Maneesh Sethi

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Maneesh Sethi
Maneesh Singh Sethi

(1987-11-04) November 4, 1987 (age 31)
Alma materStanford University
OccupationFounder and CEO of Pavlok
RelativesRamit Sethi (brother) and

Maneesh Singh Sethi (born November 4, 1987) is an American author and internet entrepreneur. He authored Game Programming for Teens when he was sixteen years old.[1] He is best known as the founder of the behavior modification wristband Pavlok. Sethi is the chairman and chief executive officer of Behavioral Technology Group, Inc.[2]

Sethi launched Pavlok in July 2013.[2]


Early years[edit]

Sethi grew up in Fair Oaks, a suburb of Sacramento, California. He began using computers and writing software in middle school, and started "StandardDesign", a web design company, when he was twelve years old. He tutored other students in programming and video game design, and wrote his first book, Game Programming for Teens, at the age of fourteen.[3] At sixteen years old, he held monthly segments on video game programming on TechTV.[4]

College years[edit]

Sethi began classes at Stanford University in 2005, majoring in science, technology and society under B.J. Fogg.[5] He studied abroad in Florence, Italy, where he read The 4-Hour Workweek, after which he took a two-year leave from his classes in 2008. Sethi took an absence from Stanford, during which time he authored several books and traveled.[1]

Hack the System[edit]

In 2010, Sethi launched Hack the System, a blog on self-improvement and traveling.[6] In 2012, Hack the System was featured on NY Daily News, CNET, Huffington Post, and other news outlets when Sethi hired a woman off of Craigslist to slap him across the face whenever he was distracted from his work.[7][8][9] The viral success of Sethi's experience with aversion therapy led him to launch Behavioral Technology Group in July 2013.[10]

Behavioral Technology Group, Inc.[edit]


In July 2014, Behavioral Technology Group created its first product, Pavlok.[11] Parallel to the interests of Sethi's Hack the System, Pavlok is a wearable device that modifies behavior through operant conditioning, using audio and haptic feedback. Pavlok claims to help users break habits and addictions through courses similar to aversion therapy, and establish new routines by pairing behaviors with positive stimuli.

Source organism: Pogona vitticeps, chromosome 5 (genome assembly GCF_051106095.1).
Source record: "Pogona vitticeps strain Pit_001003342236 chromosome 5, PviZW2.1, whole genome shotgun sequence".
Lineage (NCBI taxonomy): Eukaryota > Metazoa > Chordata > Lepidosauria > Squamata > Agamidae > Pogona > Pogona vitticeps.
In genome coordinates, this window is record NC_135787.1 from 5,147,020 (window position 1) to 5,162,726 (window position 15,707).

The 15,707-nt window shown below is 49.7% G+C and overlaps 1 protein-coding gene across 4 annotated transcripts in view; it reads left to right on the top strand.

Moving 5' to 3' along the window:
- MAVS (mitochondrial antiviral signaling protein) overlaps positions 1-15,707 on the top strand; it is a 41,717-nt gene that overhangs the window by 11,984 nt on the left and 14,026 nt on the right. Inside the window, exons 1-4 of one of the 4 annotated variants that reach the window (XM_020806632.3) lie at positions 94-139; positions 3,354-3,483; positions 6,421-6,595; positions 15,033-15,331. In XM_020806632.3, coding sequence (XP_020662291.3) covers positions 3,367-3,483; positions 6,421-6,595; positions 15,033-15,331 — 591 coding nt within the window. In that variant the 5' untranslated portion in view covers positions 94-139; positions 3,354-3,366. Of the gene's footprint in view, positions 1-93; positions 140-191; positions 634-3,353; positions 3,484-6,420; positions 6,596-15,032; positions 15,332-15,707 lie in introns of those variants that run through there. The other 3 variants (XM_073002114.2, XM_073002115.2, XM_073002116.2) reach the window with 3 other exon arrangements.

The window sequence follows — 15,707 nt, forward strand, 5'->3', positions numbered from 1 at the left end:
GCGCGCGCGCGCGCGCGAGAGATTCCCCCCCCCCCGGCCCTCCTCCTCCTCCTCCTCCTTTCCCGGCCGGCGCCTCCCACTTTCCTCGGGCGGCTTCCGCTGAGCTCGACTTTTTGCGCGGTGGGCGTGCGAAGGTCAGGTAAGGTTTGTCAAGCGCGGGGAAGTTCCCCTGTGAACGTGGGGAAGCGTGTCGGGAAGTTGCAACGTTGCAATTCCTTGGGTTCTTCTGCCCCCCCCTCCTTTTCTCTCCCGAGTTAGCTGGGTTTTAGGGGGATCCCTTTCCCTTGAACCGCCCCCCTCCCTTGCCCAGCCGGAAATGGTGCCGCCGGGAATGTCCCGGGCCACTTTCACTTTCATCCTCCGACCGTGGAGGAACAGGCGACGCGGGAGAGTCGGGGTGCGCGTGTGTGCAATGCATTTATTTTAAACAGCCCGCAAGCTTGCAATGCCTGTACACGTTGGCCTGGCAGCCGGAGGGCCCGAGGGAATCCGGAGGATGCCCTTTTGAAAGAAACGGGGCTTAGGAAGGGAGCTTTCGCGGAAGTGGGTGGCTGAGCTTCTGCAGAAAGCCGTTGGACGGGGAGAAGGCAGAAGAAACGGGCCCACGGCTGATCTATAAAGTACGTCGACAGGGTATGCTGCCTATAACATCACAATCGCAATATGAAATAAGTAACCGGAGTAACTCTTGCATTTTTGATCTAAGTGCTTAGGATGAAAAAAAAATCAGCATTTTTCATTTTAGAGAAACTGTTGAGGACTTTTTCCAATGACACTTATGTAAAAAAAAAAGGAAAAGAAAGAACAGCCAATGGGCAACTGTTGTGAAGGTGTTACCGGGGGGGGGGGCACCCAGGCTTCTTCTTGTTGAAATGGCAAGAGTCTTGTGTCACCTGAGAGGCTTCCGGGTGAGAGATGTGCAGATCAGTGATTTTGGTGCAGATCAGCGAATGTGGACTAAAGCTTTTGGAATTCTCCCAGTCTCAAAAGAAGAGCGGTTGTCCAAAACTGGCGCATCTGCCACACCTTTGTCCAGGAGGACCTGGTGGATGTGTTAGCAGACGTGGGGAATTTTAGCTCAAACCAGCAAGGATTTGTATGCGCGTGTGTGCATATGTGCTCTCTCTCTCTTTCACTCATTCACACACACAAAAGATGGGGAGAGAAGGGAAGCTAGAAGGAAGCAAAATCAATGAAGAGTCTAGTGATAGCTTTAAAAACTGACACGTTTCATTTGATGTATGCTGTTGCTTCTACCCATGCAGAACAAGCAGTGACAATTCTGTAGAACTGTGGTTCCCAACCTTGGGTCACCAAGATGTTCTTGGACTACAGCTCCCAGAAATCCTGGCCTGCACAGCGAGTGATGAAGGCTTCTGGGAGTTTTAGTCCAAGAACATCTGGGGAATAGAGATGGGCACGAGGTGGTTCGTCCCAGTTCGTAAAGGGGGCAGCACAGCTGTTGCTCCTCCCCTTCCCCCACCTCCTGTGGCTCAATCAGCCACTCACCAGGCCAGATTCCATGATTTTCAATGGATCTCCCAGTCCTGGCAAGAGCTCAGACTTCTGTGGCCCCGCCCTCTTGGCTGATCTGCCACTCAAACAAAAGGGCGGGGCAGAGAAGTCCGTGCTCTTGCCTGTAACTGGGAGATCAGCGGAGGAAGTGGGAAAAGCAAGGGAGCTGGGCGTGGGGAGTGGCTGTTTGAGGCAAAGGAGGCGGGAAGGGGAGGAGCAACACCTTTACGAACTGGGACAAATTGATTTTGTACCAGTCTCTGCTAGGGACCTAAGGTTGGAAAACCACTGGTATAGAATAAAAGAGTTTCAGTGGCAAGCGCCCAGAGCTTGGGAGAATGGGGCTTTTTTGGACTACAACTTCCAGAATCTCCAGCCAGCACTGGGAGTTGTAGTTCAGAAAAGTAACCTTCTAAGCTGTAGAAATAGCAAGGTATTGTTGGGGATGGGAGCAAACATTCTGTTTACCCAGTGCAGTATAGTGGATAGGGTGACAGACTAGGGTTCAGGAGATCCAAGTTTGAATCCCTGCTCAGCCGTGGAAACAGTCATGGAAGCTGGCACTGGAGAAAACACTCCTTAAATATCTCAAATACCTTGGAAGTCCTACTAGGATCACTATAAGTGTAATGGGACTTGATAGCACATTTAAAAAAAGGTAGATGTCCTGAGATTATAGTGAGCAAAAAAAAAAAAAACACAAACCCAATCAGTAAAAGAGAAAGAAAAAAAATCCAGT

After having raised funds through angel investment, Sethi launched a fundraising campaign for Pavlok on Indiegogo. He used Bolt, a business incubator, for hardware production, before moving into Pavlok's WeWork office in October 2014. Soon after, Pavlok was accepted into the 2015 MassChallenge startup accelerator program.[12] Sethi pitched Pavlok on the season seven finale of Shark Tank.[13] He was called a "con artist" by Mark Cuban after he could not produce sound studies backing claims about his product.[14][15]

Pavlok has raised funds from Maneesh's contacts in the blogging world including Steve Kamb, Matt Kepnes, Ramit Sethi, John Romaniello, Dave Asprey and more.[16]


  1. ^ a b Boyle, Josh (September 30, 2014), "Boston Tech Startup Pavlok Looking to Shock the World", VentureFizz
  2. ^ a b "Hack the System".
  3. ^ Cengage Learning, Game Programming for Teens
  4. ^ Laporte, Leo. "TechTV Call for Help".
  5. ^ Sethi, Maneesh (2005). Game Programming for Teens. Thomson Course Technology. ISBN 9781592008346.
  6. ^ Sethi, Maneesh, Hacking the System
  7. ^ Roberts, Christine (October 18, 2012), "Blogger hires woman to slap him when he procrastinates", Daily News (New York)
  8. ^ Matyszczyk, Chris (October 18, 2012), "Man hires woman to slap him every time he's on Facebook", CNET
  9. ^ Bennett-Smith, Meredith (October 18, 2012), "Maneesh Sethi, San Francisco Blogger, Hires Craigslist Slapper To Hit Him For Productivity", Huffington Post
  10. ^ "Company Overview of Behavioral Technology Group Inc.", Bloomberg Businessweek
  11. ^ Sethi, Maneesh (May 28, 2014), Pavlok Revealed: Wednesday, Beta Test the First Habit Training Device
  12. ^ "Startup Profile: Pavlok". MassChallenge.
  13. ^ "Pavlok's CEO Explains Why He Rejected Kevin O'Leary's Offer on Shark Tank",, May 24, 2016
  14. ^ Castellanos, Sara (31 May 2016). "Why Mark Cuban called this Boston startup founder a 'con artist'". Retrieved 23 September 2017.
  15. ^ Feloni, Richard (23 September 2016). "The 18 worst 'Shark Tank' pitches ever". Retrieved 23 September 2017.
  16. ^ "Pavlok". Retrieved 2016-01-11.

External links[edit]